Roberts, who started his career as a 15-year-old using a makeshift gun made out of an old cassette player motor and a bent spoon taped together, rails against this negativity.
“We’re entering a different age and you’d have thought by now, that a guy could walk into an office with a half-sleeve and not be frowned upon.
“Unfortunately it’s not like that, you're still judged on your image, which I think is ridiculous – having a sleeve doesn’t make me incompetent to write a book or deem a doctor incompetent to examine a patient.
“We can’t continue to allow tattoos to be a representation of something bad. What about all the people who have had tattoos done for loved ones?”
In fact, he sees a tattoo as a sign that the wearer is creative and an unconventional thinker.
“I’d be more comfortable entering a doctor's surgery and seeing the doctor had a tattoo sleeve.
“To me it would show he has an open mind and thinks out of the box.
“I was thinking we should start this freedom of expression movement, because me coming into your office with a little tattoo on my shoulder doesn’t mean I'm not capable of doing the work.”
Sentimentality, self-decoration and making a power statement aside, Farrell wonders if the increase in the trend worldwide is not a symptom of something deeper – a need for permanence in a world that is increasingly unsettled and on the move.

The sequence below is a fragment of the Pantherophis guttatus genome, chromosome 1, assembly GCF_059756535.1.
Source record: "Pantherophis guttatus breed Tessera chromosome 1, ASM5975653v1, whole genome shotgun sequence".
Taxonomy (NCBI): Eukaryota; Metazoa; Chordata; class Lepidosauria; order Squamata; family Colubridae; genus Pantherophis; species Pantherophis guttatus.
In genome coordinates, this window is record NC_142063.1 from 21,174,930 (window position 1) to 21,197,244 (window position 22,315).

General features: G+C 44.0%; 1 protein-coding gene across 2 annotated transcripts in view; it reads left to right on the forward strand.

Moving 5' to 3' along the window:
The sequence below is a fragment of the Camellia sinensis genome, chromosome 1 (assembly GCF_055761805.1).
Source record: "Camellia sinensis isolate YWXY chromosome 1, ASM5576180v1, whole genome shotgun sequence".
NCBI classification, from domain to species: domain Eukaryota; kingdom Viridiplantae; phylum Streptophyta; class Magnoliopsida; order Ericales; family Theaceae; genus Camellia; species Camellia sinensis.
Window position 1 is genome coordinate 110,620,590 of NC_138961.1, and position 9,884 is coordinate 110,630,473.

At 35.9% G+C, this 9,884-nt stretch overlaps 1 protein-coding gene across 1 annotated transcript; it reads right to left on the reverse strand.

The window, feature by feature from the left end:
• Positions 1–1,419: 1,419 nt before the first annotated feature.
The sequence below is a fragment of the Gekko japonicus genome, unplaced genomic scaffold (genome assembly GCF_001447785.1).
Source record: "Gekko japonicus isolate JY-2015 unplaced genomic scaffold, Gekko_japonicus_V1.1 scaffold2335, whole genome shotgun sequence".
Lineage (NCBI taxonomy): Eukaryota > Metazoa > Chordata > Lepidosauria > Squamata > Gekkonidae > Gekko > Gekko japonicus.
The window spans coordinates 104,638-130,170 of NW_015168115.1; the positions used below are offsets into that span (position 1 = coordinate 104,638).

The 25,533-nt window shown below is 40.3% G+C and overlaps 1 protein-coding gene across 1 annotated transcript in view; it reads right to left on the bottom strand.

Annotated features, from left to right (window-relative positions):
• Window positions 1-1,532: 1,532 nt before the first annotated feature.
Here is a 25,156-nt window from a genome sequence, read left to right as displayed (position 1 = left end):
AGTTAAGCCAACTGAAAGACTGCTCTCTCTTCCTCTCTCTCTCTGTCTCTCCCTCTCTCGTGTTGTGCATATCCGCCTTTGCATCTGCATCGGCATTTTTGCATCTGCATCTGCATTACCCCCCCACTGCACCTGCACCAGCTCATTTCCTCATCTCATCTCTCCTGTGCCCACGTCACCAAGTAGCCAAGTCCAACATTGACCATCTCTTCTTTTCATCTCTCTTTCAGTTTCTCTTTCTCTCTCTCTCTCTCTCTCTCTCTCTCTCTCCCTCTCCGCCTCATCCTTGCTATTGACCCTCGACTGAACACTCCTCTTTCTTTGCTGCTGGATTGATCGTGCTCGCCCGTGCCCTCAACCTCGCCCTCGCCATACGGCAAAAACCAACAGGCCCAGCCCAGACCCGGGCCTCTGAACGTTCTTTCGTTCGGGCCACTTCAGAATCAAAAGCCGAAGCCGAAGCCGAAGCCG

“Tattoos are like an artificial limb, they make up for something felt to be missing or inadequate,” said Farrell.
“The tattoo also promises to stop time. The tattoo implies you’re in an eternal present, willing to change your body permanently, not worried that the image will eventually become an embarrassing cliché or a maze of wrinkles on grandma’s tired skin.”
That said, tattoo designs do morph and change from year to year just like fashions.
Nevertheless, the most popular tattoo choice in East London at present is the infinity sign. “This sign looks much like the figure eight . People want it on different parts of their bodies and in different colours,” said Holman.
And December is the most popular time for East Londoners to get tattooed.
“I'm not really sure why,” said Holman. “I think it’s because people get bonuses and may have a bit more cash and for some reason, many people want their tattoos done before Christmas or New Year, so we are always really busy at this time of year,” she said.
See you at the nearest tattoo shop – in search of permanence or infinity. — firstname.lastname@example.org. Edited by Dawn Barkhuizen